A Momentous Day in the Schools’ History
A truly memorable Service of Thanksgiving was held at St Paul’s Cathedral, four hundred years to the day when King James I signed the Letters Patent on the 19th March 1614 to found Monmouth School.
Around 1,200 pupils aged 7 to 18 and staff from the boys’ and girls’ schools made the 300 mile round-trip to London in a convoy of 32 coaches, arriving and departing with military precision from the steps of St Paul’s. Members of the school community were joined by Haberdashers, Governors, Clergy, past pupils and parents. Everyone involved felt a real sense of privilege to be part of this Service. Few will ever forget the sound of the choir and organ reverberating around Wren’s stunningly beautiful baroque Cathedral, or hearing The Right Reverend Christopher Chessun, Bishop of Southwark, deliver the Golden Lecture. The Bishop reflected on the fact that the pupils themselves were the living legacy of William Jones’s bequest, looking forward to the future with hope.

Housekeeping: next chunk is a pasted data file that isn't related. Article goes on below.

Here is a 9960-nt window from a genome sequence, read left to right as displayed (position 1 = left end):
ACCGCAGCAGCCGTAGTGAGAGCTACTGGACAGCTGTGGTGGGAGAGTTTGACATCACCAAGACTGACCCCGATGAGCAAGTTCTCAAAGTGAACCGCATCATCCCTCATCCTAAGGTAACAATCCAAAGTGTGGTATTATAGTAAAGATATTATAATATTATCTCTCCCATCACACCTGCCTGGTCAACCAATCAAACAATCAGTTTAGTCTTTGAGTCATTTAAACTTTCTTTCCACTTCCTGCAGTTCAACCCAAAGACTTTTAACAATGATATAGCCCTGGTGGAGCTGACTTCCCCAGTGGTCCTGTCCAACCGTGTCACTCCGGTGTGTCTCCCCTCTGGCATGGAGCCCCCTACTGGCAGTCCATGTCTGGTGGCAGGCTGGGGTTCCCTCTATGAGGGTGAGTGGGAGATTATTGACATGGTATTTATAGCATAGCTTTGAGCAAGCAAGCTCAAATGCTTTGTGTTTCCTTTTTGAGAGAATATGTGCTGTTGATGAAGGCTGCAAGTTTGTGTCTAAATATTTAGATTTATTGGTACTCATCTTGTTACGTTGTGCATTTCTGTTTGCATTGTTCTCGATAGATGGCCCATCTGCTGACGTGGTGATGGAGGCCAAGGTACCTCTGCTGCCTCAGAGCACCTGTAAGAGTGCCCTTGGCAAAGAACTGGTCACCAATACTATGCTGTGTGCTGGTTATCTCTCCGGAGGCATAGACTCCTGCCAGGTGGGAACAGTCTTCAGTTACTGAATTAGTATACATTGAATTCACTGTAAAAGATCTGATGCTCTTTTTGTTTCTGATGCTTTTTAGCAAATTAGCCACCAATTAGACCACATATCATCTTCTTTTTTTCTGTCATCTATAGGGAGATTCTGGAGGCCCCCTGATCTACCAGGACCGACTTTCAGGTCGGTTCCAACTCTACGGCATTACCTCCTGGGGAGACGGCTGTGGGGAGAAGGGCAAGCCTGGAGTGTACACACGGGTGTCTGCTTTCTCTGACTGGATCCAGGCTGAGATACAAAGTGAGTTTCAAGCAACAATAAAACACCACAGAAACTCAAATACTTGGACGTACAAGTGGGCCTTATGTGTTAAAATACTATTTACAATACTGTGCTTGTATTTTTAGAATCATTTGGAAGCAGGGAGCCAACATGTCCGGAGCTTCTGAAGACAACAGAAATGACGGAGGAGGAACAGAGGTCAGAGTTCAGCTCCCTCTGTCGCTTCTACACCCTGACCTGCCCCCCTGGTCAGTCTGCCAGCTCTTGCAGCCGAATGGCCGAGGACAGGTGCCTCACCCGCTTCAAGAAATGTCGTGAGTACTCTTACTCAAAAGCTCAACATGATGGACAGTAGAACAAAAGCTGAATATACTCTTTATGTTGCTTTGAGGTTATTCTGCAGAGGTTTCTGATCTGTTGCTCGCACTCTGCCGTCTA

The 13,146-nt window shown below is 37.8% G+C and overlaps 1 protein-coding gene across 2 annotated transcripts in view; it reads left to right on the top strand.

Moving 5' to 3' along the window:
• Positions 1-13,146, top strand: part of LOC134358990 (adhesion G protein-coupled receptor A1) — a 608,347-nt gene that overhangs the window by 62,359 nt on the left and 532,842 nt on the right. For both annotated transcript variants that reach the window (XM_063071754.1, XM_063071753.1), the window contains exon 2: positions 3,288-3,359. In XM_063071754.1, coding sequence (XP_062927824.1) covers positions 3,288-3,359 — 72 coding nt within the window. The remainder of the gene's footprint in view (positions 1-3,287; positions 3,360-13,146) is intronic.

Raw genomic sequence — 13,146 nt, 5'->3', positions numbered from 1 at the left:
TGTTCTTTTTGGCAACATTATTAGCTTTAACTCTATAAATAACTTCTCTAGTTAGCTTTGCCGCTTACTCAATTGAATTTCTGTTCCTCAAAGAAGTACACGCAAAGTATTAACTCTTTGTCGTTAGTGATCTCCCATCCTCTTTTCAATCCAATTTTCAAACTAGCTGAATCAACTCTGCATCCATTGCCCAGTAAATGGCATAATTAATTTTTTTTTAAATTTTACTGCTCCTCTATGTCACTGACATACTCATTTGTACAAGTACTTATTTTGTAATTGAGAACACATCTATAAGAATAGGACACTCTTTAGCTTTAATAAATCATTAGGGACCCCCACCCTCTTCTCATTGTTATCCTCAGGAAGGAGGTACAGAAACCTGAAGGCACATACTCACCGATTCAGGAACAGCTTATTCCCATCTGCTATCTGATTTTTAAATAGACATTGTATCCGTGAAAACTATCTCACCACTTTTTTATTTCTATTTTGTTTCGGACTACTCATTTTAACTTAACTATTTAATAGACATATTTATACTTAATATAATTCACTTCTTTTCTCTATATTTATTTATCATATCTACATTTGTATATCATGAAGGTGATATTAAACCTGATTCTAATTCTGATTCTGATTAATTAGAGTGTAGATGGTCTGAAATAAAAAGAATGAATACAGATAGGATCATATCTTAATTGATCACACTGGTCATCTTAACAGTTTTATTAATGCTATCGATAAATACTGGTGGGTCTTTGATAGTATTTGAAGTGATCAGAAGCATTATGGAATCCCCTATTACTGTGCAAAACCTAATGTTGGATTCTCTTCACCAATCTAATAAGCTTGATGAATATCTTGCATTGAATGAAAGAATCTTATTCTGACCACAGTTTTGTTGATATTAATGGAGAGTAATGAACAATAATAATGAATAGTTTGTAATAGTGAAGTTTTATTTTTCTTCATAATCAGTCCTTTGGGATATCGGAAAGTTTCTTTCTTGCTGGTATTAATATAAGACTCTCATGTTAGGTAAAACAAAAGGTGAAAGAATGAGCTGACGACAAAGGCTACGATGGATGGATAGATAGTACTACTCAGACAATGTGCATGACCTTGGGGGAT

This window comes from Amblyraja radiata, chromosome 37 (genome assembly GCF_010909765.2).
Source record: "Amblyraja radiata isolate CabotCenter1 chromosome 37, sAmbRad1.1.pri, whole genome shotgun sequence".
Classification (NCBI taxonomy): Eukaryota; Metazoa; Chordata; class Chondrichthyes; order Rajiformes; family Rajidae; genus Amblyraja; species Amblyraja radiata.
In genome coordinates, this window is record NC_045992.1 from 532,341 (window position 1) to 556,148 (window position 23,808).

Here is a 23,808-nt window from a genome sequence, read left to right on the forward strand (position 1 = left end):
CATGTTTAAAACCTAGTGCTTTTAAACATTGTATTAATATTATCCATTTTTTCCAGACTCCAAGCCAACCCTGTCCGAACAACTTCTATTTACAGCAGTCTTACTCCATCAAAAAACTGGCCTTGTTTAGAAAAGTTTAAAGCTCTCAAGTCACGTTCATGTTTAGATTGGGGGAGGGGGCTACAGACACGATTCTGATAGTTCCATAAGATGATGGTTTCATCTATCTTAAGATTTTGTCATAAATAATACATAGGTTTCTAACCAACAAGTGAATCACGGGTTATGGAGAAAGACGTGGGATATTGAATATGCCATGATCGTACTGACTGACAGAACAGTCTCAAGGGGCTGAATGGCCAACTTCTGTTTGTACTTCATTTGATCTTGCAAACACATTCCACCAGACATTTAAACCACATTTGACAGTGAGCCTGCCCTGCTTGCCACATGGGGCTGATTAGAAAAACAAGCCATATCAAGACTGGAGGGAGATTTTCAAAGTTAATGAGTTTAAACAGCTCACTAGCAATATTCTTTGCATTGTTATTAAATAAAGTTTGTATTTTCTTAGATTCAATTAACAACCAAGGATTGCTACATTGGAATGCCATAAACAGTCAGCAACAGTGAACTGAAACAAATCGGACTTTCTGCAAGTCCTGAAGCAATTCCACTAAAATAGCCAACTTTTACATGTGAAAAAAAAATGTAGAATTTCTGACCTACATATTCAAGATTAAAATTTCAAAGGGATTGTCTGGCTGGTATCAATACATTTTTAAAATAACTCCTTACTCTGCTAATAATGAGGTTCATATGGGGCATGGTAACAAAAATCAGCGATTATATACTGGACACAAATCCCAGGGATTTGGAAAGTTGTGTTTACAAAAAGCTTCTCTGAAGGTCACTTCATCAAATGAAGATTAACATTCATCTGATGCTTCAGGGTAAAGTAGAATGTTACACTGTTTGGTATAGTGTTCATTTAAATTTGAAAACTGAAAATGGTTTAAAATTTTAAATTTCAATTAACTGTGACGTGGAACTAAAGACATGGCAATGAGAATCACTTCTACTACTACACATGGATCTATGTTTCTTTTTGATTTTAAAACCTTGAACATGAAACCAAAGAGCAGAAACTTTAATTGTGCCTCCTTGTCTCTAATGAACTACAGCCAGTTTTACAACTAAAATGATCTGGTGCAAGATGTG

HMSG Student Alice (Y13) who had attended the service said; “On the 19th of March pupils and staff were privileged to celebrate the 400th anniversary of Monmouth School, and the legacy of William Jones, with a service in St Paul’s Cathedral. The experience was unforgettable, from the 32 coach convoy to witnessing a service which will never be repeated. The entire event was truly unique. During the service, we enjoyed readings and prayers by various pupils and staff from the Monmouth schools, music from our choirs and a Golden Lecture, in keeping with the bequest of William Jones, delivered by the Bishop of Southwark. After the service, 6th form students were lucky enough to be invited to afternoon tea at the Guildhall, another rare opportunity that we were delighted to be offered. As a whole, the day will be one remembered by each and every pupil for a lifetime and an occasion we will never be able to replicate. The day provided the perfect ceremony and celebrations to honour the life and work of William Jones.”
A live twitter feed kept everyone posted on events as the day unfolded. Click here for a snapshot of the day.